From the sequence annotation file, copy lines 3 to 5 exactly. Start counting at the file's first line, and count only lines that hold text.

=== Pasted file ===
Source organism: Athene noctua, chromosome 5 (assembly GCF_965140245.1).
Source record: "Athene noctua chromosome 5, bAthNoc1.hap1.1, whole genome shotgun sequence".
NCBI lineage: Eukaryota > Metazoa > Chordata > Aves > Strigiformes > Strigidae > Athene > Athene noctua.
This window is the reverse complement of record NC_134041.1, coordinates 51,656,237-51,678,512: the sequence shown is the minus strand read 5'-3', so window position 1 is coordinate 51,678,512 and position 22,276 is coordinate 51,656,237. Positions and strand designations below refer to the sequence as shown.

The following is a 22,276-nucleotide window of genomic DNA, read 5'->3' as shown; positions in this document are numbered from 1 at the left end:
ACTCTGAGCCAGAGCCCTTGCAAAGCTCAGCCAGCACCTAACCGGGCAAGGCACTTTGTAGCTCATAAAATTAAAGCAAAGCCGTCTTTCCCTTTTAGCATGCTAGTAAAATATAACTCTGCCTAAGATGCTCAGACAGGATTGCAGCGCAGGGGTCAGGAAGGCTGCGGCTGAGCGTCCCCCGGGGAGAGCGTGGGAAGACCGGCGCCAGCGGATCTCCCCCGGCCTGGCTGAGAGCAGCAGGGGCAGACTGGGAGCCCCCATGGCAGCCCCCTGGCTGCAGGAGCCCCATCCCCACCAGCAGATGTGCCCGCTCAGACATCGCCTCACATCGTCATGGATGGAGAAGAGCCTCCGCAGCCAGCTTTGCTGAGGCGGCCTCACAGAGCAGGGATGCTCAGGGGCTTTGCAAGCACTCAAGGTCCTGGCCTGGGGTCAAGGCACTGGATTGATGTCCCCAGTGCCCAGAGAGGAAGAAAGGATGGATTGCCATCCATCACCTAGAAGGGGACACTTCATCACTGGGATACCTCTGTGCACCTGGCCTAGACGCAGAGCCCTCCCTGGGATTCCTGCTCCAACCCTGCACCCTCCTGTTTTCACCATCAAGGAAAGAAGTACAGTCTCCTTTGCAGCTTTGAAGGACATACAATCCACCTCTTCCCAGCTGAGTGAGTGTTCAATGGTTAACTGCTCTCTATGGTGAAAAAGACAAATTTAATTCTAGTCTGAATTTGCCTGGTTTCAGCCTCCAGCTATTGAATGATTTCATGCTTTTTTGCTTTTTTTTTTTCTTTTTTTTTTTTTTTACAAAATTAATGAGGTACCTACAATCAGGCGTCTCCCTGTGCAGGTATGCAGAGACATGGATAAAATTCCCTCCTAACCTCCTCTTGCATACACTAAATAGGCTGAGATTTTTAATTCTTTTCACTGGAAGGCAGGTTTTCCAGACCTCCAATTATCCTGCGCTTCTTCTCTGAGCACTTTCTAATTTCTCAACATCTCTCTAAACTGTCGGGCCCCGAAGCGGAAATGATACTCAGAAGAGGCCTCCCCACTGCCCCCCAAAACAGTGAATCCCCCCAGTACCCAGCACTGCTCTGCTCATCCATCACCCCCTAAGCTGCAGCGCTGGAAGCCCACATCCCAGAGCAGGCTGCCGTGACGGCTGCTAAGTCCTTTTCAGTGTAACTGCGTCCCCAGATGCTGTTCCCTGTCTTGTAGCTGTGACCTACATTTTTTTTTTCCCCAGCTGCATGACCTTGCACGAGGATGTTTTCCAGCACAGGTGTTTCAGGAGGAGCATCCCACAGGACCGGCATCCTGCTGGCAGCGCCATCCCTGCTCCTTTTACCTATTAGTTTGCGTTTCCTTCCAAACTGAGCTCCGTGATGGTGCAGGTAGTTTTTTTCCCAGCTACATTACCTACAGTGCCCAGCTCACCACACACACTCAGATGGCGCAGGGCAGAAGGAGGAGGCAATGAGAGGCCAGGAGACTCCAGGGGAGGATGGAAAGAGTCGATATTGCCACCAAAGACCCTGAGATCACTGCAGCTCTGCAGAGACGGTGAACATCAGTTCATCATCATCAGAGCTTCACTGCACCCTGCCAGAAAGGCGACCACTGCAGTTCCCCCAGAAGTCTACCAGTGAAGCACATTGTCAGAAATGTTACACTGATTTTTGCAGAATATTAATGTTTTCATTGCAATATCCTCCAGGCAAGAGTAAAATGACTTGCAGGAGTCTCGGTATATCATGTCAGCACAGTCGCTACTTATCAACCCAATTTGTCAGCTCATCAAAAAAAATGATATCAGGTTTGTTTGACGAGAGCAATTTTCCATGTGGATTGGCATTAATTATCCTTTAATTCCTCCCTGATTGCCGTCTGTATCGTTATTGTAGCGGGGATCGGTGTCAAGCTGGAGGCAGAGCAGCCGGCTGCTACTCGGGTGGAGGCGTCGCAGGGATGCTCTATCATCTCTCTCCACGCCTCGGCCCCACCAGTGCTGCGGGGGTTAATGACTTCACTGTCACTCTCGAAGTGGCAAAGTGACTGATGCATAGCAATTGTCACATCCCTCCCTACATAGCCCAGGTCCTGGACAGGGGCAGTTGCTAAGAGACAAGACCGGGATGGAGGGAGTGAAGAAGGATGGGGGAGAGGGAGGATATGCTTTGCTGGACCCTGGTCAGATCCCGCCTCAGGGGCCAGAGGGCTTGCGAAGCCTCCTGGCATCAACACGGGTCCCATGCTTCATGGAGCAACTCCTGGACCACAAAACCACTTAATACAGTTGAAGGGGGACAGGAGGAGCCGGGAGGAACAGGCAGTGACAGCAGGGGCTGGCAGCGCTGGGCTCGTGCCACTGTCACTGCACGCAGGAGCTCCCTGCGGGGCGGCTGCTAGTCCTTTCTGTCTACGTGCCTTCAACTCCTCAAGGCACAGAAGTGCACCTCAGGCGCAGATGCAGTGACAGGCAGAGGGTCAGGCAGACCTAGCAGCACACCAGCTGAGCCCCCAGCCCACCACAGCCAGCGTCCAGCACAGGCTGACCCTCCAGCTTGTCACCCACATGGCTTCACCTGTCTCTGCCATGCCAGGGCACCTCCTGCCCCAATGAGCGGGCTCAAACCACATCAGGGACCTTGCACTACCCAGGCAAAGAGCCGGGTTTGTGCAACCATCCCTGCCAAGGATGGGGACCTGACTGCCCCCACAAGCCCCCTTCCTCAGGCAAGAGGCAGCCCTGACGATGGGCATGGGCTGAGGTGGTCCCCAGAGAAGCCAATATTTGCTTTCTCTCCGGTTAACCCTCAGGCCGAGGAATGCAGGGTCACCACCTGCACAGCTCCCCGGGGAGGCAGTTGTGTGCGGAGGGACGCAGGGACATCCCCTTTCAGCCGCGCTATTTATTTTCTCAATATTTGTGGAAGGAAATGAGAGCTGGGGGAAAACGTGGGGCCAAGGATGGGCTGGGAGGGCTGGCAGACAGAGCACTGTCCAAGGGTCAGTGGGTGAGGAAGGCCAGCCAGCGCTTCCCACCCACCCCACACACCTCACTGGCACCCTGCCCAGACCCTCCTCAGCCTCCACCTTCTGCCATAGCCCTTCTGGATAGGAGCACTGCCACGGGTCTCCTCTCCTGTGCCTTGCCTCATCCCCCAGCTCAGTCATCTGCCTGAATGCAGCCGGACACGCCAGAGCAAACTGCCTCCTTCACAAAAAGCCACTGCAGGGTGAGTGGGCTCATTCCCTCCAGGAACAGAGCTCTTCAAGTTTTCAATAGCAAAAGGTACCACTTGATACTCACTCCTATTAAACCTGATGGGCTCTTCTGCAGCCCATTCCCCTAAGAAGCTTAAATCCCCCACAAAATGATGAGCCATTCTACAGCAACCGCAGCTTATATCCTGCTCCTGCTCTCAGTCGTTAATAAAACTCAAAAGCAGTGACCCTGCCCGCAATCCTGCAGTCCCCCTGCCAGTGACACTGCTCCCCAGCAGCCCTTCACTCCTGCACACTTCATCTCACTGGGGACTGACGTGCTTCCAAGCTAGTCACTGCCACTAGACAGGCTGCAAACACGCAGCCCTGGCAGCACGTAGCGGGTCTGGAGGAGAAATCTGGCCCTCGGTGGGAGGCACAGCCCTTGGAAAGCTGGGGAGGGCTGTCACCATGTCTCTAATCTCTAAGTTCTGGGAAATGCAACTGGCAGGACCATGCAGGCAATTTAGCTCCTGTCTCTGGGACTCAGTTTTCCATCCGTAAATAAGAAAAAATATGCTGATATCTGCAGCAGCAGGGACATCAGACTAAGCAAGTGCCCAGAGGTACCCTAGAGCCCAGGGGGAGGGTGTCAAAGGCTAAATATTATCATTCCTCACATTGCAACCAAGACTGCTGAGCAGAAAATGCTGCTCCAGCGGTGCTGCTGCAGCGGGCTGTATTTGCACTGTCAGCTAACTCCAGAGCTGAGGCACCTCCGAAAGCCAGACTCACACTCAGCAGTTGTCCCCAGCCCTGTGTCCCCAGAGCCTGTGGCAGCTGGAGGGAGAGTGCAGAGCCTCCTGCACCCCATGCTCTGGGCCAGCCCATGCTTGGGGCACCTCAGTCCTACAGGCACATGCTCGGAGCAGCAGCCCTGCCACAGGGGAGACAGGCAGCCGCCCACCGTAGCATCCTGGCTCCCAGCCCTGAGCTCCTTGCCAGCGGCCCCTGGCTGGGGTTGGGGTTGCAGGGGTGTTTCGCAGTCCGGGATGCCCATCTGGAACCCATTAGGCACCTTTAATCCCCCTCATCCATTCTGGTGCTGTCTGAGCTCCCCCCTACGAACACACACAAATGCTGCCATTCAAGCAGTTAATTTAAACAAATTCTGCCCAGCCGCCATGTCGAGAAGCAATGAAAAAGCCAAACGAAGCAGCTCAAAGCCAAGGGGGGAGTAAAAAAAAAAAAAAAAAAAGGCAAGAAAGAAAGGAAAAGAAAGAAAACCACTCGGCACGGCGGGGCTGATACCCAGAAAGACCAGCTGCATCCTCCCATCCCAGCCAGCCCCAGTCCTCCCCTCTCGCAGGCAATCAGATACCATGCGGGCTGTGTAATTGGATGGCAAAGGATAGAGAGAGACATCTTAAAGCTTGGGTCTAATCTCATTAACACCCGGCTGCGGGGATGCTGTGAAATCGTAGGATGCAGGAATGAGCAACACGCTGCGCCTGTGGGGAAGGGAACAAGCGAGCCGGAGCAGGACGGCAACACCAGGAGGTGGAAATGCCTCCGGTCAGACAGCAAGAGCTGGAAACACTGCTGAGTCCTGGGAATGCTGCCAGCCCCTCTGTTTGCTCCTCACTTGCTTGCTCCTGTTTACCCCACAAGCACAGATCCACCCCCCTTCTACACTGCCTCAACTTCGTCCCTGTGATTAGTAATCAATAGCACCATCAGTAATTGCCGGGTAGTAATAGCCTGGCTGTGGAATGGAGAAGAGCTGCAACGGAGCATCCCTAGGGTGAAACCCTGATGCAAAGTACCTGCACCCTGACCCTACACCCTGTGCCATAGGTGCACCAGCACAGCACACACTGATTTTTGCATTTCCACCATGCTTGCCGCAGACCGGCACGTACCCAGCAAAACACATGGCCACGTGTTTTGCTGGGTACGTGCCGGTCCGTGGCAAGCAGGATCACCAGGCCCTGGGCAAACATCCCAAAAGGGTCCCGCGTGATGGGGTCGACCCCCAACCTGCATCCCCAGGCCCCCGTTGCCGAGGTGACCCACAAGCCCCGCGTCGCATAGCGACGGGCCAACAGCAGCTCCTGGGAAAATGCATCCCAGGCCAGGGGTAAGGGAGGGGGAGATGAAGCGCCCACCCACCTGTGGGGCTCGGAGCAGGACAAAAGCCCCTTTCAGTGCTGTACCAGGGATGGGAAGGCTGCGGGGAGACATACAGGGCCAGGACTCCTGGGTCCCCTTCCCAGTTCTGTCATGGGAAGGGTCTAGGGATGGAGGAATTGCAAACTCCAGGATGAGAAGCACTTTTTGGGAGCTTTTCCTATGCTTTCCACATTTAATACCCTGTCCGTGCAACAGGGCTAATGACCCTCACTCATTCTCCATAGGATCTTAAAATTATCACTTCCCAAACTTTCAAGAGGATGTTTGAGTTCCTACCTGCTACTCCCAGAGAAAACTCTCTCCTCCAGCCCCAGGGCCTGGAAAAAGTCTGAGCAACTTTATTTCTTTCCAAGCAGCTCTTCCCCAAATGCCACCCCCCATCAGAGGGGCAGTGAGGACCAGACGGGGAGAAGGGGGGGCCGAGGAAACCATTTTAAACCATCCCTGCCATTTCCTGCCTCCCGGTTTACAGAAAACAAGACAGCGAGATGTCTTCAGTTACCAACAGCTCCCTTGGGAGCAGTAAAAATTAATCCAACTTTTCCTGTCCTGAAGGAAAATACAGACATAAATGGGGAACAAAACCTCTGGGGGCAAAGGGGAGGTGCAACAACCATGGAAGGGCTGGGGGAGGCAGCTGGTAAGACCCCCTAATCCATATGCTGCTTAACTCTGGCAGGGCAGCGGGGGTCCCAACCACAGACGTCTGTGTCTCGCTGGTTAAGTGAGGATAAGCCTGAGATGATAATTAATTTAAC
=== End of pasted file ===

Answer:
NCBI lineage: Eukaryota > Metazoa > Chordata > Aves > Strigiformes > Strigidae > Athene > Athene noctua.
This window is the reverse complement of record NC_134041.1, coordinates 51,656,237-51,678,512: the sequence shown is the minus strand read 5'-3', so window position 1 is coordinate 51,678,512 and position 22,276 is coordinate 51,656,237. Positions and strand designations below refer to the sequence as shown.

The following is a 22,276-nucleotide window of genomic DNA, read 5'->3' as shown; positions in this document are numbered from 1 at the left end: